Right on cue, the news media’s coverage of the inspector general’s report is also confirming the same lesson: Bad-faith ref-working is producing its desired results once again.
The report’s core finding is that the FBI’s decision not to prosecute Clinton was untainted by bias or politics. This lays waste to one of the most important narratives pushed by President Trump and his allies in the quest to undermine special counsel Robert S. Mueller III’s investigation by claiming law enforcement is riddled with anti-Trump corruption.
But in many of this morning’s accounts about the report, you find versions of this additional claim: The IG report nonetheless provides fodder and ammunition to Trump and his allies to discredit Mueller’s probe.
Trump’s allies have widely cited the inspector general’s findings about the now-infamous texts between an FBI agent and lawyer — which do show animus towards Trump’s candidacy — as not just proof of anti-Trump bias at the FBI during the Clinton investigation, but also to bolster Trump’s argument that the Mueller probe into Russia-Trump campaign collusion is suspect.
Many news accounts inadvertently grant these arguments credibility, not just by quoting them, but also by claiming as fact that the conduct in question actually does lend support to those arguments. Yes, they also convey that the inspector general’s overall conclusion undercuts the Trumpian narrative. But the straddle itself is the problem. It showcases a convention often relied upon in political journalism — the use of the “lends fodder” formulation to float false claims alongside true ones — that has to go.
For instance, the New York Times quotes a Trump ally pushing his narrative, and then asserts as fact that “any independent criticism” of Comey “helps” Trump “undermine the credibility of someone who may be a crucial witness against him in any case of obstruction of justice.” The Associated Press claims the report gave Republicans “ample fodder” to “question” the Russia probe. The Post says the report will serve as a GOP “cudgel” against Mueller. CNN asserts that the inspector general gave Trump “fodder” to claim a “deep state” coup.
But here’s the problem: There is no neutral way to make this claim. Either the inspector general’s actual findings legitimately support that Trumpian argument about the significance of those findings, or they do not. To be sure, these accounts sometimes quote an interested party on the other side saying the findings don’t support the Trump/GOP interpretation. Yet this isn’t enough, particularly since these accounts also state as neutral fact, in the voice of the omniscient journalist, that the findings do indeed provide “fodder” for those arguments, effectively conferring legitimacy on the Trump/GOP interpretation of them.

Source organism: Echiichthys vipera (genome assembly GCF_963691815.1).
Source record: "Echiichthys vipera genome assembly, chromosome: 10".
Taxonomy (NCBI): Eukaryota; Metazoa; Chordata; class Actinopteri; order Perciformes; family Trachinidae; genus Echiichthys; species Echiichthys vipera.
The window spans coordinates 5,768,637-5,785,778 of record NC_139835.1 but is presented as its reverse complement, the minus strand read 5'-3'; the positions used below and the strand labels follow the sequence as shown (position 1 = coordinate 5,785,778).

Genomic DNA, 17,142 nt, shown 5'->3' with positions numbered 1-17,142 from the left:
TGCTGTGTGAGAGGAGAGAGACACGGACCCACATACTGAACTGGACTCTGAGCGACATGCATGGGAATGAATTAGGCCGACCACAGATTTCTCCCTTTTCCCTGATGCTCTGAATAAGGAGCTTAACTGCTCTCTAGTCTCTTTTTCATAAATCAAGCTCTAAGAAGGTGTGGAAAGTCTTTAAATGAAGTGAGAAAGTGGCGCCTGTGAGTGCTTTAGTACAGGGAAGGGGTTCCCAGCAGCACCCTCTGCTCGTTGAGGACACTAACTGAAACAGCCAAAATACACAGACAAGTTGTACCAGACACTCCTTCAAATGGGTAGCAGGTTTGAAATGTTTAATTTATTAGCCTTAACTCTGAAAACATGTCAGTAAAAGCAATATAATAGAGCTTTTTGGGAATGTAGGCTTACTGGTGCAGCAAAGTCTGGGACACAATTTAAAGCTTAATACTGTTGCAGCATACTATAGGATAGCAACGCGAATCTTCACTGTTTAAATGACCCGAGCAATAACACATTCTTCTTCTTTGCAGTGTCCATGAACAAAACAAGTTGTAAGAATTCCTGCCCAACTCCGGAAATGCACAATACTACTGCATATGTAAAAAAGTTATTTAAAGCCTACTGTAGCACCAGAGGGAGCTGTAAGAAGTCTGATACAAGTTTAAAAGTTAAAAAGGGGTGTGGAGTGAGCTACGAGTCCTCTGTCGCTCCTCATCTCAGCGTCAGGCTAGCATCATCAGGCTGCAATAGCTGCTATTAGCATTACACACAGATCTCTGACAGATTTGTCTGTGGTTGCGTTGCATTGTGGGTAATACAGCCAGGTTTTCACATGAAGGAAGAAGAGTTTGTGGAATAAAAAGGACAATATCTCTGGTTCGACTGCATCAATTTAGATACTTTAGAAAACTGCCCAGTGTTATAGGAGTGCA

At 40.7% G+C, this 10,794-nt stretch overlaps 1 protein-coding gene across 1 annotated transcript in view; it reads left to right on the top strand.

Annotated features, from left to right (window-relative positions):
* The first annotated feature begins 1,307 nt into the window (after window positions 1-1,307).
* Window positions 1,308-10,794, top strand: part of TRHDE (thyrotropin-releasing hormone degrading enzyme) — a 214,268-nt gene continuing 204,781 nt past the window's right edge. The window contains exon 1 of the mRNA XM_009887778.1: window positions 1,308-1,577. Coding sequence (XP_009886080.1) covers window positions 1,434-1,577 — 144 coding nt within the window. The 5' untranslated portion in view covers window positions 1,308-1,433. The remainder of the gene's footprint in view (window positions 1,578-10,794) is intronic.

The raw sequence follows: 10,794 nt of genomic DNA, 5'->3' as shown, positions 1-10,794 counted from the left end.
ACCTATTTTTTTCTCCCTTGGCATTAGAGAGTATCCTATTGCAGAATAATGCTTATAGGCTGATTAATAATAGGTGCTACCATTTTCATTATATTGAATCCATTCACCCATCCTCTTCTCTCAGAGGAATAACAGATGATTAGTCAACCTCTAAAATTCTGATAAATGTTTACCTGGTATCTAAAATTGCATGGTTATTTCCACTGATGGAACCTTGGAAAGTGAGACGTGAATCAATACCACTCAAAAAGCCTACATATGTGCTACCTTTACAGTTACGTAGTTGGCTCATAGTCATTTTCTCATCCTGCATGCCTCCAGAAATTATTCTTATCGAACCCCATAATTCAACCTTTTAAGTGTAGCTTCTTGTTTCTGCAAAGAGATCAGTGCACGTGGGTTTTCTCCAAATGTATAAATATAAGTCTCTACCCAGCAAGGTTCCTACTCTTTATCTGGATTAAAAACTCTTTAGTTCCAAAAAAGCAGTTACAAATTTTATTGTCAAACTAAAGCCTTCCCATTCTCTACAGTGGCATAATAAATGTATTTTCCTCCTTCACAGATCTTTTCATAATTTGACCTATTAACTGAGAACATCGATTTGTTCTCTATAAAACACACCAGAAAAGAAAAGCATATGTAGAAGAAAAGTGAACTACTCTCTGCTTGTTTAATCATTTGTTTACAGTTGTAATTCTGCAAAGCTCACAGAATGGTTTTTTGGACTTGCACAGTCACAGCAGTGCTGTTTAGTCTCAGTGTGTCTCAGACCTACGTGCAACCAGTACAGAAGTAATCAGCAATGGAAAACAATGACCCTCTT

This rewards bad-faith arguments. The IG report simply does not legitimately lend “fodder” to efforts to undermine the Mueller probe. Take the Times’ claim that the report may boost efforts to undermine Comey’s credibility as an obstruction witness. As David Leonhardt notes, the IG report doesn’t question Comey’s credibility; it questions his judgment in his handling of the Clinton case. So that claim adds meaning to the report that isn’t there, conferring legitimacy on the manipulation of the inspector general’s findings in service of a bad-faith assertion.
Or take the claim by Trump’s allies that the report’s demonstration of anti-Trump bias by two FBI employees means the Mueller probe is deeply suspect or illegitimate. That’s the “fodder” some accounts refer to. But describing this neutrally as fodder for that interpretation effectively endorses it. And this interpretation is just straight-up nonsense. As Brian Beutler and John Harwood point out, even if there are legitimate concerns about the FBI agent who texted about stopping Trump, the IG report showed, above all, that any such bias was institutionally prevented from impacting the Clinton probe and that the FBI’s conduct helped elect Trump. That agent got removed from the Mueller investigation. The claim that the report lends “fodder” to Trump’s attack on Mueller announces itself as true — even though it isn’t — by virtue of the fact that Trump is treating it as such.
Bad-faith attacks get rewarded
One troubling finding in the inspector general’s report is that Comey revealed those “new” Clinton emails, in part because he was concerned that if he didn’t, the FBI “could be accused of attempting to help Clinton get elected.” Elsewhere, Comey lamented the fact that he must worry about such accusations, even if false, because of our “poisonous atmosphere.” We all know what this means: Comey was worried that the FBI, which Trump and company assailed during the campaign as in the tank for Clinton, would be falsely accused of rigging the election if he didn’t go public. So he did, and this helped tip the election against her. The bad-faith attacks were rewarded.